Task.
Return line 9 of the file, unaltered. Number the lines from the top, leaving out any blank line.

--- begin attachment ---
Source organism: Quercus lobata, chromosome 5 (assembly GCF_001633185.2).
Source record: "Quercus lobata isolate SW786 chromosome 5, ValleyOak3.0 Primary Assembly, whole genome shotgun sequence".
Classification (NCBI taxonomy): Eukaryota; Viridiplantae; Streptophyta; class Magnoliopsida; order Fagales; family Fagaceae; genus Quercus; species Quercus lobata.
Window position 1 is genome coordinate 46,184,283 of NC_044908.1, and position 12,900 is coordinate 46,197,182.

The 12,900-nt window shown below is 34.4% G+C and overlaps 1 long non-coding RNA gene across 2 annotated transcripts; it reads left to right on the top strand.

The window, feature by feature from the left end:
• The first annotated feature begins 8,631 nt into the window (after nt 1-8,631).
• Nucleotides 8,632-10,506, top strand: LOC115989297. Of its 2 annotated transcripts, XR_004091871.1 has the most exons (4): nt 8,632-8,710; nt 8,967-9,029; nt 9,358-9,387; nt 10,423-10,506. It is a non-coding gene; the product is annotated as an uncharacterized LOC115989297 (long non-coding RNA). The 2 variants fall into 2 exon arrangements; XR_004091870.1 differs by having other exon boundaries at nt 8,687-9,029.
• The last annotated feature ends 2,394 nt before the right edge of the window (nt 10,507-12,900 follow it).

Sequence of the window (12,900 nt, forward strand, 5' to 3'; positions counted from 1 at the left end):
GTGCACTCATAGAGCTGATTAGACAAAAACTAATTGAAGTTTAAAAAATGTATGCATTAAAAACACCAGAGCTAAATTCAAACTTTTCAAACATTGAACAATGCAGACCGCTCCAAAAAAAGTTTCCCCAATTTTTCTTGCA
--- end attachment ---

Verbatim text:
• The last annotated feature ends 2,394 nt before the right edge of the window (nt 10,507-12,900 follow it).